Review of Cheryl Cowdy, Canadian Suburban: Reimagining Space and Place in Postwar English Canadian Fiction (Montreal: McGill-Queen’s University Press, 2022)
Under the theme “Man and His World,” Expo 67 dazzled over 50 million visitors with 90 pavilions showcasing feats of technology and displays by 60 participating nations. But the late 1960s was a time of great social change, and not all corners of Expo shared in the prevailing mood of optimism.
The overlapping geographical, legal, and urban conditions of Burrard Inlet, in British Columbia’s Lower Mainland, form part of what might be called the scale of the reserve.
Writing about modernism in colonial contexts, Gwendolyn Wright proposes that “the physical environment became a strategy for enforcing common values while maintaining difference within a conjoint modern world.” In Canada, little else exemplifies this statement so strongly as the century-long experiment known as residential schools.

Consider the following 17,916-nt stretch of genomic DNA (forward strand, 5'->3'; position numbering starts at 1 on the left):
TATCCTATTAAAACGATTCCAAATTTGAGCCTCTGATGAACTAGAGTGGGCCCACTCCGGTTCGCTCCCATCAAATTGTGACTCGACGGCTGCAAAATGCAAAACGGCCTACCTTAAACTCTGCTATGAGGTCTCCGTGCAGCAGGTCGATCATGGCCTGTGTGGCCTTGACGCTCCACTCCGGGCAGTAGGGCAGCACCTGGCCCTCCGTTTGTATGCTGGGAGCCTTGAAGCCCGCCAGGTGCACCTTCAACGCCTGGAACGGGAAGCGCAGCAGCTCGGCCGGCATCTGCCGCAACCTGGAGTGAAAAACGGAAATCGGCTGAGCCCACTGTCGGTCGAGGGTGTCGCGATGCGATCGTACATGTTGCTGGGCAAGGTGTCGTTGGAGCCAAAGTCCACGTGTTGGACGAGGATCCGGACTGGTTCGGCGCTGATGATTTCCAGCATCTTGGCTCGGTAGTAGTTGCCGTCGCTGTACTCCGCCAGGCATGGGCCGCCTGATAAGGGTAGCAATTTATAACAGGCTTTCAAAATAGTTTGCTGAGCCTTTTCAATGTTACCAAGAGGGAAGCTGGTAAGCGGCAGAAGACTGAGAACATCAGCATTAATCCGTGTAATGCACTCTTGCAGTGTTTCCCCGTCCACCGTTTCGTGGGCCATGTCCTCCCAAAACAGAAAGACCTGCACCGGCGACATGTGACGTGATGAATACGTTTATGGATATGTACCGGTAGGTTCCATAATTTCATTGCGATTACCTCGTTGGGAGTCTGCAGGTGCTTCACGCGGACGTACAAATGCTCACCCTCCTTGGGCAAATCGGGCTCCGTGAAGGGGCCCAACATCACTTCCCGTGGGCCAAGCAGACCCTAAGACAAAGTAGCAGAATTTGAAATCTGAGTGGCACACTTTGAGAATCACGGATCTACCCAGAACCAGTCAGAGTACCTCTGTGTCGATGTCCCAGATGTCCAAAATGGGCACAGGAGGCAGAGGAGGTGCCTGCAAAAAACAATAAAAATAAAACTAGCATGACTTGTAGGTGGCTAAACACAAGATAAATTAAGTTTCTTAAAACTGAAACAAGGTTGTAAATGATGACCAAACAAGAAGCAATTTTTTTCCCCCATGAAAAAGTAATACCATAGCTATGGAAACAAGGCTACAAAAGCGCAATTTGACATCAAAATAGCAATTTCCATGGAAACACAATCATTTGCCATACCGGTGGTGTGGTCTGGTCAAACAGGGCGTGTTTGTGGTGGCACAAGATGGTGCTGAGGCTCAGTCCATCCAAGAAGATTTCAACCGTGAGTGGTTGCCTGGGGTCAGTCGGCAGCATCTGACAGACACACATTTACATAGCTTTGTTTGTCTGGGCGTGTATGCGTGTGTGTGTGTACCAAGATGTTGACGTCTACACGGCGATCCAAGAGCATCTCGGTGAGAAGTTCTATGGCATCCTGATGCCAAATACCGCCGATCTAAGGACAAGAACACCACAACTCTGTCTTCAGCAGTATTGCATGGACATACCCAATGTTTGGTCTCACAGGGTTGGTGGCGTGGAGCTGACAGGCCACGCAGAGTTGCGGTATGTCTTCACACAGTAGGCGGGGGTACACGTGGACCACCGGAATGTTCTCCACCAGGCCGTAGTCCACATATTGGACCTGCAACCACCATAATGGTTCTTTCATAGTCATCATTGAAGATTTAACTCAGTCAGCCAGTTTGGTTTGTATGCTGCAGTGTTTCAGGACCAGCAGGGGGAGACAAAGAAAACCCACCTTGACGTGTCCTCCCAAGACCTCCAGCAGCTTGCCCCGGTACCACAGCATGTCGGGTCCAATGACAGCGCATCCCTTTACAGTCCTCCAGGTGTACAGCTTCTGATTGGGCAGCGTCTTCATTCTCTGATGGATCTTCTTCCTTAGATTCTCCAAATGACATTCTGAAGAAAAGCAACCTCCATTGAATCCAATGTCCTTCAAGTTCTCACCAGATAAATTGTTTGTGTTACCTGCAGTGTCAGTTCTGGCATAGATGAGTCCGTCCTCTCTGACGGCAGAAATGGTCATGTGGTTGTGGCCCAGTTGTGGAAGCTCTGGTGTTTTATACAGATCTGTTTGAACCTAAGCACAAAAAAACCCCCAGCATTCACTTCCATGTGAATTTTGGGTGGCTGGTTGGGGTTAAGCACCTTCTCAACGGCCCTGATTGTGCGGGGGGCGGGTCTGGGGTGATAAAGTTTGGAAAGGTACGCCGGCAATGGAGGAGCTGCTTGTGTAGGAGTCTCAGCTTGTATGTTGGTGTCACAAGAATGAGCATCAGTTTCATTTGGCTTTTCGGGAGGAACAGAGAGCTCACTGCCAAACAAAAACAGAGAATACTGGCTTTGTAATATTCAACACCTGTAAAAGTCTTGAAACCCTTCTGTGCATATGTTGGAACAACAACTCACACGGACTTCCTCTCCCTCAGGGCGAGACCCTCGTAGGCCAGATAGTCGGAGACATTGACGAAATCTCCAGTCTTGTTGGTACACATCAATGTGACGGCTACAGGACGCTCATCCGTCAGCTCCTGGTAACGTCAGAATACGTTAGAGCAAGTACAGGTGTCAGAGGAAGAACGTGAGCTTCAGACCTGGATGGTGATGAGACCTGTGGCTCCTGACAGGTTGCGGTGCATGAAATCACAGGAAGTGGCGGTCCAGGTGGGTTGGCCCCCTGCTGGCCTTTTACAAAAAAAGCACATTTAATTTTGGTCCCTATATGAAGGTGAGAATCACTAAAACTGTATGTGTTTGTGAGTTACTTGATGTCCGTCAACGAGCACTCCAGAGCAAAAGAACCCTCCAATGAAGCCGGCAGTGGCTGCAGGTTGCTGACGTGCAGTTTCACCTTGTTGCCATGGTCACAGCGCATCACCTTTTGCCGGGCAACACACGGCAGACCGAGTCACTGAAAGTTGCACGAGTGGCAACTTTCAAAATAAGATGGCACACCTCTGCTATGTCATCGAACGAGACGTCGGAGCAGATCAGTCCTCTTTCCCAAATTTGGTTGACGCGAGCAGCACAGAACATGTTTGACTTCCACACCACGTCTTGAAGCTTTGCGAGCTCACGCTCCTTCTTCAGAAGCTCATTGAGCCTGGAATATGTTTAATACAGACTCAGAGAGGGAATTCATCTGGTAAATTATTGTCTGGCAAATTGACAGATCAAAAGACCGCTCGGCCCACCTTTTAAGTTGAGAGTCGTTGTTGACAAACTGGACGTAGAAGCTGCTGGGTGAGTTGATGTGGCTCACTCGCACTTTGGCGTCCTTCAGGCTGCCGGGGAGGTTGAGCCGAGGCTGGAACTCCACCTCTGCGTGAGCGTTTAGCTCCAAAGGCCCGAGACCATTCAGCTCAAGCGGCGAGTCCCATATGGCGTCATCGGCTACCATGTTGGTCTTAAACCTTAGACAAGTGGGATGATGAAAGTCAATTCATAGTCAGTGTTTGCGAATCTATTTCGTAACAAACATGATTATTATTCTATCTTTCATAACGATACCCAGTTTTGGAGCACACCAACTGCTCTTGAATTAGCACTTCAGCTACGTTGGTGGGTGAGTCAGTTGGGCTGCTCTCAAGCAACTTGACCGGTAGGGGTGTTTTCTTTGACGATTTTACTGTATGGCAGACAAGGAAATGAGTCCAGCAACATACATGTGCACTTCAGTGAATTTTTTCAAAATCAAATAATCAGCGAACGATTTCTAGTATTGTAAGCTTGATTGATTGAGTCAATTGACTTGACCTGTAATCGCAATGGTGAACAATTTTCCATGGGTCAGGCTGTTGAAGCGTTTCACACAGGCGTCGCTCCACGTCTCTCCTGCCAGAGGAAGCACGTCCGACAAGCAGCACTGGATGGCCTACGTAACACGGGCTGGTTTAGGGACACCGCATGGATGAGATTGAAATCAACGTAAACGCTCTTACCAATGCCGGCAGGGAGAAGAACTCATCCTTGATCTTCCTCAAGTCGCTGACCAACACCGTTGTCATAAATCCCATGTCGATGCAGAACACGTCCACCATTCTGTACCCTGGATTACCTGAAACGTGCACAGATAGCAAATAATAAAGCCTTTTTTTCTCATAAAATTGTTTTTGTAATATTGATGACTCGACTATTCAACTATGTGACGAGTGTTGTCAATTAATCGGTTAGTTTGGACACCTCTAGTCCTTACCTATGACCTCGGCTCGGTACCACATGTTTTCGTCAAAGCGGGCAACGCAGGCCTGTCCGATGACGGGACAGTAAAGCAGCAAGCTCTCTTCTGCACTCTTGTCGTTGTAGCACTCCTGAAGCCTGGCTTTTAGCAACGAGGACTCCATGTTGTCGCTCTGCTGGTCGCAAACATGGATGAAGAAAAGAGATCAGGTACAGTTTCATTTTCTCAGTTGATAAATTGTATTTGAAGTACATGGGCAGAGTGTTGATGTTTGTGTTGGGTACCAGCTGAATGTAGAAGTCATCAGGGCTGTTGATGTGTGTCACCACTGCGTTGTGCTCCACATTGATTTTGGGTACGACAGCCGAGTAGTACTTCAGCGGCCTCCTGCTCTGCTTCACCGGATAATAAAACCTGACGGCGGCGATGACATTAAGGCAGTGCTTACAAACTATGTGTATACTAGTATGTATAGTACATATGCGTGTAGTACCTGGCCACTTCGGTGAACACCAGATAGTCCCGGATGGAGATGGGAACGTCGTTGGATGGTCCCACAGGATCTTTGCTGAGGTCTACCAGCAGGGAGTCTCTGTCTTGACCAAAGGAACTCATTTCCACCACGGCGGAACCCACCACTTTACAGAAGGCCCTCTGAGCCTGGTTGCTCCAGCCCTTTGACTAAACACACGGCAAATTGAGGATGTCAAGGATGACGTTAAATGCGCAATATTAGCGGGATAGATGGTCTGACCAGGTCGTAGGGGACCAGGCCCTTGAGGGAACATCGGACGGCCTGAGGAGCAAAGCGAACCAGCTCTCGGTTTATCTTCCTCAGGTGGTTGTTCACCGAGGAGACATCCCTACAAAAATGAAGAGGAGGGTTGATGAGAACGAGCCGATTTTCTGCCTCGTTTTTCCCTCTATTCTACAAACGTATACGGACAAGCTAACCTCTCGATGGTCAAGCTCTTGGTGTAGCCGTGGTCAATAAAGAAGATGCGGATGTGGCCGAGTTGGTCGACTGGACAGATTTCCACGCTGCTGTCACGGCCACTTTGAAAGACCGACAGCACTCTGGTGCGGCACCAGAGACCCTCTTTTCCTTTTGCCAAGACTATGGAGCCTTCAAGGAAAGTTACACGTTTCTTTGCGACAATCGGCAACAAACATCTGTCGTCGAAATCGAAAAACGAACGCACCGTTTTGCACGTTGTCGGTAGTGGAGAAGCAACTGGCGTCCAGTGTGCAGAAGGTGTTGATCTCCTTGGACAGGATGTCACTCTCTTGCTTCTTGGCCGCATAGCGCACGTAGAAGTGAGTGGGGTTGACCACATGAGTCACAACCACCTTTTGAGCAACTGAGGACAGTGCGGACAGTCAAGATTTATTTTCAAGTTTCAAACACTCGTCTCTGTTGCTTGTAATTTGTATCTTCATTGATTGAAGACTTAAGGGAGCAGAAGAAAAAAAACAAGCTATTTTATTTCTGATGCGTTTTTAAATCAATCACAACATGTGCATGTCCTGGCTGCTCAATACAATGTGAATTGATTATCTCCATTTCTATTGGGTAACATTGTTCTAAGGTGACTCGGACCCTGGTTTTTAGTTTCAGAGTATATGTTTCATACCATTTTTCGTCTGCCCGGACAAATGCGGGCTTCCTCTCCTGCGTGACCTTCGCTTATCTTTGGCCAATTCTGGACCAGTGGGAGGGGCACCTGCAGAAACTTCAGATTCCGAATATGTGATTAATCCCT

Review of Joanna-Gierak Onoszko, 27 śmierci Toby’ego Obeda [The 27 Deaths of Toby Obed] (Warsaw: Dowody na istnienie, 2019)
Domestic spaces have long served as sites of encounter between Indigenous Peoples and colonial powers. Under colonial conditions, the home can become a refuge, but also a site of oppressive state intervention in the most intimate details of daily life.
Review of Irene Cheng, Charles L. Davis II, and Mabel O. Wilson, eds., Race and Modern Architecture: A Critical History from the Enlightenment to the Present (Pittsburgh: University of Pittsburgh Press, 2020)
We spent six hours a week in our first term learning about the Holocaust from one of the world’s foremost experts on Auschwitz, even as a powerfully tangible reminder of Canada’s own genocidal history stood, silently, a half-hour away. I’d visited Auschwitz, or Oswięcim, as it’s known in Polish, the summer before starting university. It wouldn’t be until graduate school that I would walk through the doors of the Mohawk Institute.
This exhibition at the Canadian Centre for Architecture proposes a timely rereading of postmodernism that moves beyond the period’s self-generated theories, stylistic commonplaces, and images.
Wherein we discuss a complete re-enchantment with technology and the “laboratory,” and how scientists have been working as pseudo-architects all along.